I listen in on elderly Indian poets struggling with a single microphone, discuss literary catastrophes with Linda Grant, tour the twenty metre-high instruments Jaipur’s nineteenth century outdoor astronomy centre with Poonam, listen to the Maharajah of Jodhpur introduce a book of Maharajah-inspired recipes, hear sarode music for the first time, have dinner with Rama Pandey (author, film-maker and old family friend) in the Samode Haveli and generally soak up the atmosphere of intellectual and literary ferment. An army of volunteers shepherds people about, organises flights and cars, sets up microphones and hands out (weighty) programmes. All the equipment works. Everything runs to time. The writers rise to the occasion. Highlights for me are are Gayatri Spivak (whom, as a student, I knew as Derrida’s translator) on the role of the critic, Faramerz Dabhoiwala on sexual revolution and William Dalrymple’s presentation of his new book “Return of a King” (about the first Anglo-Afghan war) which turns into a masterclass on how to hold a stage and the attentions of the several hundred people before it. “The donkey of desire will lead them into the field of stupidity,” he quotes one Afghan warlord remarking of the British. That donkey seems to get loose later when the normally-erudite Ashish Nandy suggests that most corruption in India is confined to the lower classes. Even from the audience, it is not hard to sense the advent of trouble. The Festival is very successful and some of the local politicians see it as a vehicle for their own agendas. Sure enough by the time of the closing party, among gurgling fountains and a limitless bar, Nandy has fled the state, the festival’s producer, the ever-cheerful Sanjoy Roy, has a legal complaint hanging over his head and is only one magistrate away from arrest while Willie is not far behind. “I could go to jail,” Willie tells me, although I can’t tell if he is delighted at the idea or apprehensive. “I’m not worried at all,” Sanjoy professes calmly. So will he be producing the festival next year, I ask? “Of course.”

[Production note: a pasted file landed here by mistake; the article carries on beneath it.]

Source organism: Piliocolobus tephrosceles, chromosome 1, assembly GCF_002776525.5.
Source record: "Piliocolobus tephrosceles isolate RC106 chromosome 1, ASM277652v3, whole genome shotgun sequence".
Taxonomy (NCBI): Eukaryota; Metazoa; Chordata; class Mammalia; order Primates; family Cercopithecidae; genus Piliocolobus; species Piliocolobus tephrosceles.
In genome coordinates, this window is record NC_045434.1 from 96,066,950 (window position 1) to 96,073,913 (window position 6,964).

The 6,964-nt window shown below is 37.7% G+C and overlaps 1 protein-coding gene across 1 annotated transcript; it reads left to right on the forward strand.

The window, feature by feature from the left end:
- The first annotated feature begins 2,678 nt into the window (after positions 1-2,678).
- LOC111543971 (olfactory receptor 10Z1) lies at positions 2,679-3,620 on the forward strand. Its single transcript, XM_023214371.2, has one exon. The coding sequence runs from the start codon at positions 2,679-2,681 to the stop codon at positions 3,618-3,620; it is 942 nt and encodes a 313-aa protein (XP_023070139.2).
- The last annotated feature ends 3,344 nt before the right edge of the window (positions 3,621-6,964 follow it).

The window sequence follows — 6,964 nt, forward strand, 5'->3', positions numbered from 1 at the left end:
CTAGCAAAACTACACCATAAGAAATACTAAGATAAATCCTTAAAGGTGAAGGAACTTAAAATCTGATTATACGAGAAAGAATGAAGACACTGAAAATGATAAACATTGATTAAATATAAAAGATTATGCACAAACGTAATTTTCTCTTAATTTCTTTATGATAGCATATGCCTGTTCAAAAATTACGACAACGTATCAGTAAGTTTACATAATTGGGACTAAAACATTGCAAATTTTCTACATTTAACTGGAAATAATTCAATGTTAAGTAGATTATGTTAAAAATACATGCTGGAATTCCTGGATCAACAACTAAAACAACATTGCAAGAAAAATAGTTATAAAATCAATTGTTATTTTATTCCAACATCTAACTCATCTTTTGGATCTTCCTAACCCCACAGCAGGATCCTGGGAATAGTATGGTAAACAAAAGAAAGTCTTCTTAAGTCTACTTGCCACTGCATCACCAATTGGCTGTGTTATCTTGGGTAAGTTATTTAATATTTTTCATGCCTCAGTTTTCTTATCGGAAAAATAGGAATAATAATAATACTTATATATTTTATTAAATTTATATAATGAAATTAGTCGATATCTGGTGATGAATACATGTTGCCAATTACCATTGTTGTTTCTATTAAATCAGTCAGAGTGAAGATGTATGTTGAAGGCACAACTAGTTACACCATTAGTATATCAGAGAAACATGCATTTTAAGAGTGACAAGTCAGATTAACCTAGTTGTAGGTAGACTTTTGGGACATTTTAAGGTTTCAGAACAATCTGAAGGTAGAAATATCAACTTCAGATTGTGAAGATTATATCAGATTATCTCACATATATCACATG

Barefoot through America III